STRANGEBUTTRUE- Soft shoe: Elephants are surprisingly gentle walkers
Q. How does an elephant manage to move five tons of bulk, step after step after step? –M. Fats
A. To find out, researchers in Thailand had trainers ride 34 elephants down eight meters of force-sensing plates at different speeds, then combined the data with video to map out the forces exerted at each point along the way, explains Jocelyn Kaiser in Science magazine.
While human runners exert peak force of three times their body weight, an elephant hits the ground with at most 1.4 times its weight, as reported in the Journal of Experimental Biology. Even at top speed, an elephant's center of mass moves up and down only a centimeter– not quite a "glide" but close, said the researchers.
"It's mind-boggling that they were able to get data this good," concludes Duke University animal locomotion expert Daniel Schmitt.
Q. For "counting cards" at blackjack, you'll need some speedy math skills and a sound strategy. What is the strategy?–A. Einstein
A. You'll need to bet more when the dealer's shoe– advice for holding multiple decks– is rich with big cards, detail the editors of Wired magazine. Success takes time and a bankroll of at least 400 times your standard bet.
Using the classic Hi-Lo method, you start with zero at the shuffle. Then for every 10 or face card or ace that hits the table, subtract a point; for every 2 through 6 card, add a point (the 7, 8 and 9 count as zero points).
When possible, let cards cancel each other out to save time. Before each hand, divide your count by the estimated number of decks left in the shoe (tip: guess the number of decks in the discard and subtract that from the total number used in the game– usually six). When your total hits +2, "bet like a big dog."
Words of caution: Be inconspicuous. Don't move your lips as you calculate or bet too many chips. Counting cards isn't against the law, but a suspicious pit boss will show you the door or just signal the dealer to shuffle, wiping out your boosted odds and setting the count back to zero.
"Granted, all this work will win you only a 2 percent edge at best, but what have you got to lose?" the writers say. (Oh, yeah, all that money.)
Q. Ever thought about having yourself turned into a human "corpsicle" at death (cryonically frozen) so you might be thawed out in some future century when medical science has conquered what ailed you? –M. Jackson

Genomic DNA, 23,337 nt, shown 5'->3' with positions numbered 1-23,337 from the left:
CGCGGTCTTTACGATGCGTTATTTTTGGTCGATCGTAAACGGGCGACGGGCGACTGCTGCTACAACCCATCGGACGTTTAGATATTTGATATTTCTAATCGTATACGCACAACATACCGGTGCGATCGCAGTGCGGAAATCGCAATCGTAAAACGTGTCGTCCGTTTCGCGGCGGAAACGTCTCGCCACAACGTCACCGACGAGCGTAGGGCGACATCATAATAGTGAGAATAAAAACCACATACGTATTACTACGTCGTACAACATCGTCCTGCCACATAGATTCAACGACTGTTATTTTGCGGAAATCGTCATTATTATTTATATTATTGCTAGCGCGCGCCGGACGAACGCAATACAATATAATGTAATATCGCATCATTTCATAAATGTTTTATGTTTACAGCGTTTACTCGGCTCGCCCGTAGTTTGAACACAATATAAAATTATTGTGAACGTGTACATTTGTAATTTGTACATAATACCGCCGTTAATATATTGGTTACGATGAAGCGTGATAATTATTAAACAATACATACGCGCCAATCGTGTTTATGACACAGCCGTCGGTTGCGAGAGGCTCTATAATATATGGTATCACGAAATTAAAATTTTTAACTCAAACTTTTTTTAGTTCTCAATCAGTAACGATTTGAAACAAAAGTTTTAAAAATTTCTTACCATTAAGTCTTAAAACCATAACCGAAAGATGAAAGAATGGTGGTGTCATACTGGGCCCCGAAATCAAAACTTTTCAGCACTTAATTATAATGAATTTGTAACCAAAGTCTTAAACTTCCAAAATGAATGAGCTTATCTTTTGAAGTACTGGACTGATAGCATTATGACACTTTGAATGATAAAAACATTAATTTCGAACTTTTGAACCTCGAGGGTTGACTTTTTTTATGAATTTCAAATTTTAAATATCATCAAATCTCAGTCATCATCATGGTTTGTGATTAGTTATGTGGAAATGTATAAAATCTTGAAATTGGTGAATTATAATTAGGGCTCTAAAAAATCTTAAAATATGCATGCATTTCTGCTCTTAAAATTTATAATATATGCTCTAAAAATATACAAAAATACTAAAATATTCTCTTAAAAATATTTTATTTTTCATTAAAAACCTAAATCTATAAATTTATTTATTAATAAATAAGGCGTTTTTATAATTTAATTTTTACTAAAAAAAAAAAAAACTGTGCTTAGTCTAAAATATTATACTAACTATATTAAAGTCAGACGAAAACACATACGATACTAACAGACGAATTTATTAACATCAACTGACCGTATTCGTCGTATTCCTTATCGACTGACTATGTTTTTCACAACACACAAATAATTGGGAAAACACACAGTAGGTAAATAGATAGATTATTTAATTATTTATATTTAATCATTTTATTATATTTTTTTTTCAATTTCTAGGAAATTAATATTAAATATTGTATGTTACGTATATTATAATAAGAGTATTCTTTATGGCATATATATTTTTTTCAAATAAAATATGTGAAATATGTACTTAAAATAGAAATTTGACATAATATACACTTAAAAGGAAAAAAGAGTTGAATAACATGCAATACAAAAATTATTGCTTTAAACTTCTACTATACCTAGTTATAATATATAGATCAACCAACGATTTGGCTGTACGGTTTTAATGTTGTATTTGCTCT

A. Cryonic suspension, or "solid-state hypothermia," involves freezing a fresh corpse in hopes of reanimating the person at a later time, says Kenneth V. Iserson in Death to Dust: What Happens to Dead Bodies?
In case you haven't explored the options with your local Cryonics Society, you can have whole-body suspension for $120,000 minimum or cut-rate neurosuspension where only the head is frozen for around $50,000 (in which case your caretakers will need to find a suitable body for you later, or a mechanical contrivance for your hookup as a cyborg).
To date, there are several dozen "souls on ice," including pioneer Prof. James H. Bedford in 1967.
The freezing, as you can guess, is the easy part, though you need an intact cadaver (with free-flowing blood vessels for pumping in preservatives) and high-tech equipment at the ready within half an hour after death. A temperature around -320 degrees F must then be maintained using liquid nitrogen, for Lord knows how long.
In fact, nobody has any idea how long, because at present there isn't even the faintest glimmer of scientific know-how for bringing a frozen body back to life, emphasizes Iserson. Moreover, the freezing process itself does radical damage to the cells, for the same reason that frozen vegetables don't have the same texture as fresh ones– freezing water expands and blasts out the cell walls.
What you are preserving, remarked one critic, is not living tissue but meat. "To expect to bring it back to life is like believing you can remake a cow out of hamburger."
Send Strange questions to brothers Bill and Rich at Strangetrue@cs.com